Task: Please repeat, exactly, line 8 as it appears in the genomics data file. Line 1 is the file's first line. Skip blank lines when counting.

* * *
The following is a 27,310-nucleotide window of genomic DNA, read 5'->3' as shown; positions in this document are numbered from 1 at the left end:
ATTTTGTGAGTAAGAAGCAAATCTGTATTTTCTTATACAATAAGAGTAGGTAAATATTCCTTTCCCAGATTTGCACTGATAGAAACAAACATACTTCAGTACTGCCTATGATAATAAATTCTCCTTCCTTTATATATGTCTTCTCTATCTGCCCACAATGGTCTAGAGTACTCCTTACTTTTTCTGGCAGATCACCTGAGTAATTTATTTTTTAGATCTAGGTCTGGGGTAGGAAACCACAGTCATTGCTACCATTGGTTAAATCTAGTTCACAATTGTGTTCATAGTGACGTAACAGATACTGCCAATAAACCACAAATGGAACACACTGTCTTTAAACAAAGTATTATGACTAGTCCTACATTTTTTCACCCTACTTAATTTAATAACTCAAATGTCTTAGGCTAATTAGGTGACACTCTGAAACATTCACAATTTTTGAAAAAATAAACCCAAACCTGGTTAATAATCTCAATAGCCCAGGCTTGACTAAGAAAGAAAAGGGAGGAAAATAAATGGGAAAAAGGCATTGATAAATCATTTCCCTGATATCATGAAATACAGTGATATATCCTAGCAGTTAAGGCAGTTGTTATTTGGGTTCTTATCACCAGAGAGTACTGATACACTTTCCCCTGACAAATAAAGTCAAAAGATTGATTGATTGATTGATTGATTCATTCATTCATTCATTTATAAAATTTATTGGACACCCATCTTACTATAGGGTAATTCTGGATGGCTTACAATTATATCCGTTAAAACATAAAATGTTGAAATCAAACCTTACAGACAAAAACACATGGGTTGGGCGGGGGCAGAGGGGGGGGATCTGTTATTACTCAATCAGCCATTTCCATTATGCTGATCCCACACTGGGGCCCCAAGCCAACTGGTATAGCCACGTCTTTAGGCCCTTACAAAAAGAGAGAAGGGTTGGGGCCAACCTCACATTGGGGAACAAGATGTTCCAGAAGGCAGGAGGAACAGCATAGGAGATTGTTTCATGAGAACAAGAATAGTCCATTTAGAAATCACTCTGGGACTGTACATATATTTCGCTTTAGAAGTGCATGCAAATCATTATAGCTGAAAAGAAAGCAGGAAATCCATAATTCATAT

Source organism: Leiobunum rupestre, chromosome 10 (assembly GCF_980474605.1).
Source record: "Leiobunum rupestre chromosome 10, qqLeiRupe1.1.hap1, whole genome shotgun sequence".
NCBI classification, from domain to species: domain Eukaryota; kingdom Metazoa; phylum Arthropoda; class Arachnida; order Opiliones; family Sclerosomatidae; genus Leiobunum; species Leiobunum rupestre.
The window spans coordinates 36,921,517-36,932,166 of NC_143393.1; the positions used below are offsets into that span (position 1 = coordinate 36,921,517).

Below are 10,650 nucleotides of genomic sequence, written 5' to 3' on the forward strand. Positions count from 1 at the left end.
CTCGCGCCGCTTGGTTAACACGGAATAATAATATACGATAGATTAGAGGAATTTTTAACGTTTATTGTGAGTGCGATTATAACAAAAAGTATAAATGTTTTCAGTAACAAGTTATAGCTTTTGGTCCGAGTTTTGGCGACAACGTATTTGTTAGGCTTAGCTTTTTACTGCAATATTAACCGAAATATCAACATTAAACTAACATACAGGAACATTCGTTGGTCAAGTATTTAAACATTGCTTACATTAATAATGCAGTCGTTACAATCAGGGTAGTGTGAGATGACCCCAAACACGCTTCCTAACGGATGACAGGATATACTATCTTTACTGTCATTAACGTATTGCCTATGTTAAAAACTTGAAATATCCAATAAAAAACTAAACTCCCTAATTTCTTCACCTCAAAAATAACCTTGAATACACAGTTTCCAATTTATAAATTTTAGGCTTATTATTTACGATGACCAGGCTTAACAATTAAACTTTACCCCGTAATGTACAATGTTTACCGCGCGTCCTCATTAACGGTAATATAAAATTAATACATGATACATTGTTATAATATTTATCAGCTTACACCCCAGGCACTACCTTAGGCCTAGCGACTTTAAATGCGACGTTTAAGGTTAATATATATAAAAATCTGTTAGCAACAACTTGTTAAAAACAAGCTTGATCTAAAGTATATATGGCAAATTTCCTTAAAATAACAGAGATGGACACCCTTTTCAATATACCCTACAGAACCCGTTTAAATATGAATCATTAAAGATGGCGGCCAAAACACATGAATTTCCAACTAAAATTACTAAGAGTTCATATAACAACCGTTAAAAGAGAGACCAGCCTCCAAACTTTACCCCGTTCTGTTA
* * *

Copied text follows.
CTCGCGCCGCTTGGTTAACACGGAATAATAATATACGATAGATTAGAGGAATTTTTAACGTTTATTGTGAGTGCGATTATAACAAAAAGTATAAATGTTTTCAGTAACAAGTTATAGCTTTTGGTCCGAGTTTTGGCGACAACGTATTTGTTAGGCTTAGCTTTTTACTGCAATATTAACCGAAATATCAACATTAAACTAACATACAGGAACATTCGTTGGTCAAGTATTTAAACATTGCTTACATTAATAATGCAGTCGTTACAATCAGGGTAGTGTGAGATGACCCCAAACACGCTTCCTAACGGATGACAGGATATACTATCTTTACTGTCATTAACGTATTGCCTATGTTAAAAACTTGAAATATCCAATAAAAAACTAAACTCCCTAATTTCTTCACCTCAAAAATAACCTTGAATACACAGTTTCCAATTTATAAATTTTAGGCTTATTATTTACGATGACCAGGCTTAACAATTAAACTTTACCCCGTAATGTACAATGTTTACCGCGCGTCCTCATTAACGGTAATATAAAATTAATACATGATACATTGTTATAATATTTATCAGCTTACACCCCAGGCACTACCTTAGGCCTAGCGACTTTAAATGCGACGTTTAAGGTTAATATATATAAAAATCTGTTAGCAACAACTTGTTAAAAACAAGCTTGATCTAAAGTATATATGGCAAATTTCCTTAAAATAACAGAGATGGACACCCTTTTCAATATACCCTACAGAACCCGTTTAAATATGAATCATTAAAGATGGCGGCCAAAACACATGAATTTCCAACTAAAATTACTAAGAGTTCATATAACAACCGTTAAAAGAGAGACCAGCCTCCAAACTTTACCCCGTTCTGTTA